Monday, February 05, 2007

On the Road FROM Damascus

Sorry, I just couldn't avoid the reference.

Paul had a revelation on the road TO Damascus. OK, OK.... be picky and say it was a different country, a different time, a different mode of transportation.

Yet this afternoon, at about 3pm I was on the road FROM Damascus.... Damascus, NY and the road was Route 17 East. Barbara and I had just finished a wonderful weekend with the delightful folks @ St. Matthew's Episcopal Church in Horseheads, NY.

We arrived there Friday night - later than expected or hoped - having passed through a snow squall or two, often wedged in between 18-wheeler trucks that buffeted Harriette Honda a bit -yet we priest, one deacon, one faithful EpiscoPup (Emmy Lou), two bags, boxes of books and provisions for the road. By the grace of God and some relatively new tires we arrived with all parts intact.

"Be ready to hit the ground running" Barbara said as we got off the exit from Rte.17 into town, not knowing if we had made a wrong turn in the swirling snow. Keeping the car running I pulled into a convenience store on the main drag. "Oh, THAT church... it's 2 blocks away on the left". Back into a toasty Harriette, 2 blocks and a U turn later I dropped Barbara in front of the Parish Hall. She was wisely decked in clerical attire... I was dressed for comfort, thinking we would have arrived much earlier (not having factored in the nasty weather). Emmy, in her red collar and knitted red sweater at least made a positive fashion statement... in loose jogging pants and a Michigan Hospice T-Shirt my appearance inspired little awe... more like "ahw, nnoooooooooo".

As usual, the initial presentation went well. The Rafters- Michele and John - were perfect hosts in every way. By Saturday things were moving right along.... and Emmy-Lou was getting the royal treatment by everyone (especially those who 'accidentally' dropped a morsel of food on the floor). Unless my ears deceived me, I thought I heard Em burp more than once between bagels, soups and desserts galore.

The talks were held in Church, Barbara sitting and using a microphone to make sure one and all got every word and many a nuance. The group was encouraged to decide to keep fairly silent - and speak mindfully: i.e. speak when there was a need for information to be transmitted - not as a means to ease the discomfort that often accompanies internal and external quiet. No church business to be transacted, no chatter.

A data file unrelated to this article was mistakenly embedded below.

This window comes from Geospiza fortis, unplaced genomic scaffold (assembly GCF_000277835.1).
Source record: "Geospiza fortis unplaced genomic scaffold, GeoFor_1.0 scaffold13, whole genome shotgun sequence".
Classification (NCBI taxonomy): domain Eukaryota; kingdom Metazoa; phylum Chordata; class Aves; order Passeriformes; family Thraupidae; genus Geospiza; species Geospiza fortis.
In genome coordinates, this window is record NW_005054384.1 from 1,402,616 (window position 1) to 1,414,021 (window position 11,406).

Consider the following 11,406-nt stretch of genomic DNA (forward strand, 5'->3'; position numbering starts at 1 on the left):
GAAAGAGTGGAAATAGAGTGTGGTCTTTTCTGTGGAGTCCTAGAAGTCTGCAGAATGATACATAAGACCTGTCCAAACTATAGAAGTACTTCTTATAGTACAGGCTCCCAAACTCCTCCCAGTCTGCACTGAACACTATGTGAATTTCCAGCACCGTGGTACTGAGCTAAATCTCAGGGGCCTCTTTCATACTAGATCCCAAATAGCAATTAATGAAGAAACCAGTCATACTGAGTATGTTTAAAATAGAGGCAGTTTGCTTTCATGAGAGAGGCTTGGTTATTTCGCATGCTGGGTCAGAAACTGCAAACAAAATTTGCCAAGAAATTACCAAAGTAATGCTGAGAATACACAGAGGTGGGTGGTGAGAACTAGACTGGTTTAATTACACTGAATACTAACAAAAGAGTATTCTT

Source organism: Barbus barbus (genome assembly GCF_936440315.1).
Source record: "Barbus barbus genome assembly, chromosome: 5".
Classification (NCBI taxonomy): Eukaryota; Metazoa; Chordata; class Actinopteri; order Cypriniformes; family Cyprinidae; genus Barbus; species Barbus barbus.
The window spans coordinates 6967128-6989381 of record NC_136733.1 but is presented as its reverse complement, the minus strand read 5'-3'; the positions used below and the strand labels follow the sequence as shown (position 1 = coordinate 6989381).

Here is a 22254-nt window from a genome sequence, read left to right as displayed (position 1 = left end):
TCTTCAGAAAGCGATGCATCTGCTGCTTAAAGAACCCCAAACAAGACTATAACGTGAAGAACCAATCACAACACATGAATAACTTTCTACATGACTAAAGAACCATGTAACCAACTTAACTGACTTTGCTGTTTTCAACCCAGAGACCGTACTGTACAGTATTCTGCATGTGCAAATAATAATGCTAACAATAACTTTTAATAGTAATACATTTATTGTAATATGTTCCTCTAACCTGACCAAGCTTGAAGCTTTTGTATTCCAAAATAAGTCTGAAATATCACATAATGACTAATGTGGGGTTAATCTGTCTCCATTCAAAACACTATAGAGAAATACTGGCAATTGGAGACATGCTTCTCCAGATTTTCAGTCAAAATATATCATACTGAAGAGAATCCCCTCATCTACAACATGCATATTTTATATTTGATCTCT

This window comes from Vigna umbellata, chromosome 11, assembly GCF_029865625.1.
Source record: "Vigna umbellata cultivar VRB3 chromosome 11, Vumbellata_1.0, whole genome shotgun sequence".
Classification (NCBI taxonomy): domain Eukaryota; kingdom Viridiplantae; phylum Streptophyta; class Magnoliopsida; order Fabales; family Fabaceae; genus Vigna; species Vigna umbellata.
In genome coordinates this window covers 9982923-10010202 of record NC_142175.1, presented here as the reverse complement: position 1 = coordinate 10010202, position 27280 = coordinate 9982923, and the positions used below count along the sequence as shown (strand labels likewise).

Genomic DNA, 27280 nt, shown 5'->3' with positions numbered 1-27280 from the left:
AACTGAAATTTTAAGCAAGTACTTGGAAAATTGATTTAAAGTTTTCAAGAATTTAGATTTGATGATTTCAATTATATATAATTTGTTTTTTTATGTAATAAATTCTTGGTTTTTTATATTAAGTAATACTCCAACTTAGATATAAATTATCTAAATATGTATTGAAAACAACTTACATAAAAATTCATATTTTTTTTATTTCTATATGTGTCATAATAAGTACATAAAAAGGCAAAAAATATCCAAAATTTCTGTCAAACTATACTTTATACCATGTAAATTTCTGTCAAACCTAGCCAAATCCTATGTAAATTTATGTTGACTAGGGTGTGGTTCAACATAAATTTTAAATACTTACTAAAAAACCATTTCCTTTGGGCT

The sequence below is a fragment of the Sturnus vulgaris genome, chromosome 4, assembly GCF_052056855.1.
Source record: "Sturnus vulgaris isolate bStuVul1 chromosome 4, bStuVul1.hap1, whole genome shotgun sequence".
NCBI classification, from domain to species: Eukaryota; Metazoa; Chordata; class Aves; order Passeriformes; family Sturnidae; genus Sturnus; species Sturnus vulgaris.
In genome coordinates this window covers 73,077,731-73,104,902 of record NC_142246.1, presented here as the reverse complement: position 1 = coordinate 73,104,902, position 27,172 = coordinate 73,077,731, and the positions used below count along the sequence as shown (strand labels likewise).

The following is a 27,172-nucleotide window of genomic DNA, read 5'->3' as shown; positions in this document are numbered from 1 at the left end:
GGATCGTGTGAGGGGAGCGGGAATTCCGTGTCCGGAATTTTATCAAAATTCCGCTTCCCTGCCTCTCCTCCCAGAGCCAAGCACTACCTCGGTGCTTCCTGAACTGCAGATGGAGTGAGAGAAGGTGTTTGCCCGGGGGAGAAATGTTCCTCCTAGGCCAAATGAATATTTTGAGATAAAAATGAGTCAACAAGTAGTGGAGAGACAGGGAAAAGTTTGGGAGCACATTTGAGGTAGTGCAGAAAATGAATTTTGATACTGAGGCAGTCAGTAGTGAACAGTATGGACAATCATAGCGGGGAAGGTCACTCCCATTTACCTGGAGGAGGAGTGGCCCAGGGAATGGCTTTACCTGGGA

After talks Barbara and I each took individual conferences with those who signed up to speak one-to-one with us. Lunch. Another talk. More conferences. Eucharist began at 3. Because there was there were more people than 'slots' for conferences, the last conference was over at 5:05. We each had a power nap before a wonderful dinner.

Sunday started... with new snow and a pre-windchill temp of 4...yes, four degrees. I toddled down to let Em out at 7am for a little relief and locked myself out on an exterior a t-shirt and shorts. Luckily, Michele was still in the kitchen and rescued me.... talk about a rude awakening! Yikes. The 8am service - then I went back to the rectory to set the bags in the car and let Em run in the snow a bit... an adult forum, the 10:15 service during which the divine Miss Em was nearly whisked away by several families. Back to the house to eat a quick, delicious lunch and off on the road......through Damascus on the way to St. Bart's in NYC by 5:30 for a series.

Vocation is a strange and wonderful thing. Those of us in ordained ministry make vows and sign papers saying we have no intention of perpetuating heresies. Bishops lay hands on us and we become links in a chain that goes back to Peter. We ask our supporters and witnesses to support us in our ministry.... whatever it is. Yet ministry often starts in one arena - on one path and along the way the path leads somewhere else to whatever it will become.

Paul, never had an apostle lay hands on him to welcome him into the fold - he fell off a horse after having had a divine revelation from Christ. Starting off on the road to Damascus one thing was on his heart and mind.... and it wasn't the propagation of the faith. After leaving his destination something entirely different was there.

My revelations along the road FROM Damascus are manifold: my preconceived notion of who I am and what my ministry is will be in flux (as well it should); I am learning to work with a three dimensional person who has much to teach (and I SOO much to learn); if you consider yourself humble you may be very mistaken.

You never know when some insight - some in-light - will seep through. How much better evangelists of the Good News we become when that sight and light pierce through the layers we surround ourselves with and we are transformed by their grace!